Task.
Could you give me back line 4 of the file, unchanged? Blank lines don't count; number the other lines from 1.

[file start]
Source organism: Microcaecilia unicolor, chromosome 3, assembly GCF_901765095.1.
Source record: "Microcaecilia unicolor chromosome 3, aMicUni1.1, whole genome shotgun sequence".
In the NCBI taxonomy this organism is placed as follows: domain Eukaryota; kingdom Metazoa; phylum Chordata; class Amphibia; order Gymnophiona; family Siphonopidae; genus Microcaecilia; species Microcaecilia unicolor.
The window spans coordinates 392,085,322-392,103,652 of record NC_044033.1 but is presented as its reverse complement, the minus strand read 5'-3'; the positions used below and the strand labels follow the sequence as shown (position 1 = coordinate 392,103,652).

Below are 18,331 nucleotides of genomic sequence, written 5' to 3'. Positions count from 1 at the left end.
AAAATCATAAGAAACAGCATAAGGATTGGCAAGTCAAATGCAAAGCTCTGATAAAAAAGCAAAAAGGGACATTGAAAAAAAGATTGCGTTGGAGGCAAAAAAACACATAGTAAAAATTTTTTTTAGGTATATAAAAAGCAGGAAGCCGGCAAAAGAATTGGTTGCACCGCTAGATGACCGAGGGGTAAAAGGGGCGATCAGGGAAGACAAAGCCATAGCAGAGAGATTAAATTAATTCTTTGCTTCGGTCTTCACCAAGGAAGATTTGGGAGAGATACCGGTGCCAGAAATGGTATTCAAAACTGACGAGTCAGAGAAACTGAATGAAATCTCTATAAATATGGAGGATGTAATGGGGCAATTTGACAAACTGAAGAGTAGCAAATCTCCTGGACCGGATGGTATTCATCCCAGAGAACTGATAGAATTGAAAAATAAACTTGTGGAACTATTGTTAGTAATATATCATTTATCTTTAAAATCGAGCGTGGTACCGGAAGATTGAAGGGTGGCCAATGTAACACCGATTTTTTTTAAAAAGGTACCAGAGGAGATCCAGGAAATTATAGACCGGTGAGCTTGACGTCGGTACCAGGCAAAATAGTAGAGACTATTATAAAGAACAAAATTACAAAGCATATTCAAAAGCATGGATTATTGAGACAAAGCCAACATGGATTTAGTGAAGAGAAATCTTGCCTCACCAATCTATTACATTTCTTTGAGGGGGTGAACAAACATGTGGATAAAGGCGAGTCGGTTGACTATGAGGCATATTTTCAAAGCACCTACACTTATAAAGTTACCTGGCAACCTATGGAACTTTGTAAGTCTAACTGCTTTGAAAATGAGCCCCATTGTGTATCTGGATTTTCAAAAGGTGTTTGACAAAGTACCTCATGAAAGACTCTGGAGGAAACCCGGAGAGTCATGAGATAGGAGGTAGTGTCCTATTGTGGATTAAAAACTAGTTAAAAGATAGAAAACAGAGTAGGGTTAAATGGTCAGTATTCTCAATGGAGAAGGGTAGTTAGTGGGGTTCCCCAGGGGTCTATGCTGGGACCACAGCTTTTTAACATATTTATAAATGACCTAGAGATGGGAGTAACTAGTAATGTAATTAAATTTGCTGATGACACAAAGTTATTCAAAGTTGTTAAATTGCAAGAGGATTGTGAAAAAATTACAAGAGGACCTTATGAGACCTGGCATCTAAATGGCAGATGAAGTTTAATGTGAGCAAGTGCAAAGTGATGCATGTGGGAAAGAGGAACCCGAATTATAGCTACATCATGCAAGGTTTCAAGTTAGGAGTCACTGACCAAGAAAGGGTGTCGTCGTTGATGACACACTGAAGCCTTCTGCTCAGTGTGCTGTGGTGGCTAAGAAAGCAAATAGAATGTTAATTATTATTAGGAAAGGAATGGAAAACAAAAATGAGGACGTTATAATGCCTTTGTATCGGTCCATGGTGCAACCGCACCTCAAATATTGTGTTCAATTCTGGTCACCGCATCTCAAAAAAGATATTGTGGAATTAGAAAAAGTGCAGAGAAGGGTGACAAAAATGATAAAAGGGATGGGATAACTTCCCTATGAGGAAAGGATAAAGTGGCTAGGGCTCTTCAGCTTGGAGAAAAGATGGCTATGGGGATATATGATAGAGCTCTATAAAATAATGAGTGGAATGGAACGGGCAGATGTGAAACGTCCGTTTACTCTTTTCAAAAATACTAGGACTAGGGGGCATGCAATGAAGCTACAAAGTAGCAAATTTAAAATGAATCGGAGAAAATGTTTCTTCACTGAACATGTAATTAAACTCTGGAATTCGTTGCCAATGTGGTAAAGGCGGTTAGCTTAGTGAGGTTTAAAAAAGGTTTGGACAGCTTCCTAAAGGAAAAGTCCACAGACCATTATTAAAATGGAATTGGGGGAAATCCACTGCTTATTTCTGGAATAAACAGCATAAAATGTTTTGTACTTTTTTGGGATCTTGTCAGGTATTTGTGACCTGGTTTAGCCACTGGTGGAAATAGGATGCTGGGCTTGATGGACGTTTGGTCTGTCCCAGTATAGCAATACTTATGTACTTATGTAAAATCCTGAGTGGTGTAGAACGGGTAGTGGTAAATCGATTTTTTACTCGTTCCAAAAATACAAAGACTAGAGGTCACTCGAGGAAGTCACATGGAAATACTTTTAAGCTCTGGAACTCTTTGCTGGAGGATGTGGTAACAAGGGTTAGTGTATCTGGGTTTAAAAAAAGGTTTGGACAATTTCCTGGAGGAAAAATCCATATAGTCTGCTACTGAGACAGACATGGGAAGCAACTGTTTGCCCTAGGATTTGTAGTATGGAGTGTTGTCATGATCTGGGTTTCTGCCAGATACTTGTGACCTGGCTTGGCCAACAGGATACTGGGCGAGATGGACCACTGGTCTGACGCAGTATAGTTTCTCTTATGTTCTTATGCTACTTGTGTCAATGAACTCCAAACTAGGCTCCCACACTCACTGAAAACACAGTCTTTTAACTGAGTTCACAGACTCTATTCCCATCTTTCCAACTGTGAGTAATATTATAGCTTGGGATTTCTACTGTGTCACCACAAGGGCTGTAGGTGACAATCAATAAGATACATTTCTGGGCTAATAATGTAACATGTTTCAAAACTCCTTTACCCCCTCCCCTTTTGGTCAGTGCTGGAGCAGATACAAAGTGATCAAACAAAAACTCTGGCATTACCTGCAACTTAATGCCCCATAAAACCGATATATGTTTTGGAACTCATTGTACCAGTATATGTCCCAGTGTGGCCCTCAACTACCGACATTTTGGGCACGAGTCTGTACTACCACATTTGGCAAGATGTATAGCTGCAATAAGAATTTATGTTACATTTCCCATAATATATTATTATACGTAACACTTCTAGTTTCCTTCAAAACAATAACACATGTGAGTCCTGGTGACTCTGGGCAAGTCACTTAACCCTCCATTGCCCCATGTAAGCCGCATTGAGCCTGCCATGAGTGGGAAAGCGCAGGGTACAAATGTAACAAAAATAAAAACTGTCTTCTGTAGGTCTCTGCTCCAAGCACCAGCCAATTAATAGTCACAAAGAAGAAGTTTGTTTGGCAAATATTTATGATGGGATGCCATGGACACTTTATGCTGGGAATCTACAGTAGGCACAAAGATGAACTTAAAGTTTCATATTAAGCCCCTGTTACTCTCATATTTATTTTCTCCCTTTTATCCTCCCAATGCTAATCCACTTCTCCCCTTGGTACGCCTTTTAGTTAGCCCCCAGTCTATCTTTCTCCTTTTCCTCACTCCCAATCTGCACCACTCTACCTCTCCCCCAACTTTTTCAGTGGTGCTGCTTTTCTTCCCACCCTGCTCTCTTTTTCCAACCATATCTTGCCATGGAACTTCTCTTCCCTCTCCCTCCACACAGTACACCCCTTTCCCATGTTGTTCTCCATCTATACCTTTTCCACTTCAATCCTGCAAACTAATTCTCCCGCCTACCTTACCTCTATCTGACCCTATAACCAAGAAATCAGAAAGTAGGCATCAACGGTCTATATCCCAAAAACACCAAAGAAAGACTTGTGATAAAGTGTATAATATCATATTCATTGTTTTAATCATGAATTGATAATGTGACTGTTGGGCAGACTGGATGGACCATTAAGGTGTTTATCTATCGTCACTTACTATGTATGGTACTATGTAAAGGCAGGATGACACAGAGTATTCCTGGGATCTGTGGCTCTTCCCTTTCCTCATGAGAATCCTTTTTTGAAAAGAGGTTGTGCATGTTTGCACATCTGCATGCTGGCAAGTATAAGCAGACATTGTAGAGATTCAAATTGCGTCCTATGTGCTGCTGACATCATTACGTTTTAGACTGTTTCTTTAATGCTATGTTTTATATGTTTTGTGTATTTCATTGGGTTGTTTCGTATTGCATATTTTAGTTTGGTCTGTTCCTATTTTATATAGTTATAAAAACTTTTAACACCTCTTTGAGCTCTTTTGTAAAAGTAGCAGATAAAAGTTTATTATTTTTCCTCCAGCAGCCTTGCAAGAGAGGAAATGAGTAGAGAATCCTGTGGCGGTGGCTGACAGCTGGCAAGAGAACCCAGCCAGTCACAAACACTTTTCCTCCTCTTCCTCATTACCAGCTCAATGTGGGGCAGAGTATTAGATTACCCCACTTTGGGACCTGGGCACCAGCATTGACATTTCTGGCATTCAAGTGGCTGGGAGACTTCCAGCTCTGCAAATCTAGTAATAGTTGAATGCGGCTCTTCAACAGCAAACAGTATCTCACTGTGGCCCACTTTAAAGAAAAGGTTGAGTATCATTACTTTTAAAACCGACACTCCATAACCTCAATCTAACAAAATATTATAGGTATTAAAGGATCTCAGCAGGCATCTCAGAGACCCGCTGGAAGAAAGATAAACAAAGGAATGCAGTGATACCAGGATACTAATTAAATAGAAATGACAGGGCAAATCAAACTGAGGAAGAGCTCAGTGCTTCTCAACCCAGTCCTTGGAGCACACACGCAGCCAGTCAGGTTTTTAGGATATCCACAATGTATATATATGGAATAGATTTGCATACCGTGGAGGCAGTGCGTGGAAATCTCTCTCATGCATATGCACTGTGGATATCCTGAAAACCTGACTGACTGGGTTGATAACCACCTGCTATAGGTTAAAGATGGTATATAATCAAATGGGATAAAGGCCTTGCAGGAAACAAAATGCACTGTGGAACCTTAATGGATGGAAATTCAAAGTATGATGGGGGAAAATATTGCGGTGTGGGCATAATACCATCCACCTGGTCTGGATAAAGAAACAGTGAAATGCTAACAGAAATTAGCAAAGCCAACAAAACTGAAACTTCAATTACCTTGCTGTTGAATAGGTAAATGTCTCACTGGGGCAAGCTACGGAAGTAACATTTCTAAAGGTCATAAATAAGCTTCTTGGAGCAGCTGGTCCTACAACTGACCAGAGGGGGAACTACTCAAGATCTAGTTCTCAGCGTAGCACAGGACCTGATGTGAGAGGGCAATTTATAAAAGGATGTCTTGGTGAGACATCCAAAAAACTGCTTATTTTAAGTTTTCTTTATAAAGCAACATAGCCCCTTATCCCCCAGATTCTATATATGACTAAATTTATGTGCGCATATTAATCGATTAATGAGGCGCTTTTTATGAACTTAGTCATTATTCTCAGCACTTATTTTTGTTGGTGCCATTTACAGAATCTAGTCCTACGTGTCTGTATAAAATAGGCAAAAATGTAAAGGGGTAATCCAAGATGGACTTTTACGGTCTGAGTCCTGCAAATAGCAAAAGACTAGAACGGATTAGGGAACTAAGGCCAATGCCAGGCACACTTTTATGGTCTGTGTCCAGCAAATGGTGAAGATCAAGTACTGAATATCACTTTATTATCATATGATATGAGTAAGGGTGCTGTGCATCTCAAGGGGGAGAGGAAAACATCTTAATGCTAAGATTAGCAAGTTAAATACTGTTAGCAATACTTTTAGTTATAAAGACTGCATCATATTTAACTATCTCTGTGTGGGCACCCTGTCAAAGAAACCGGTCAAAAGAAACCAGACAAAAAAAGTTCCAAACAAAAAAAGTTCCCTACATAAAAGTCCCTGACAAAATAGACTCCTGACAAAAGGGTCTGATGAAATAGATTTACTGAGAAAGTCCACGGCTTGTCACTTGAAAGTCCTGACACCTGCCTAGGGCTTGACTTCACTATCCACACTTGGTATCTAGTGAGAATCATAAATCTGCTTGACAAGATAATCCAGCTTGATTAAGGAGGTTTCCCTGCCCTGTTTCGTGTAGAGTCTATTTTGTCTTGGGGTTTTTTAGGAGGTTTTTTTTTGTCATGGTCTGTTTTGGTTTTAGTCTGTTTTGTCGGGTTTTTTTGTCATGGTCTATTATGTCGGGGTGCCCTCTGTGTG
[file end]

The window spans coordinates 392,085,322-392,103,652 of record NC_044033.1 but is presented as its reverse complement, the minus strand read 5'-3'; the positions used below and the strand labels follow the sequence as shown (position 1 = coordinate 392,103,652).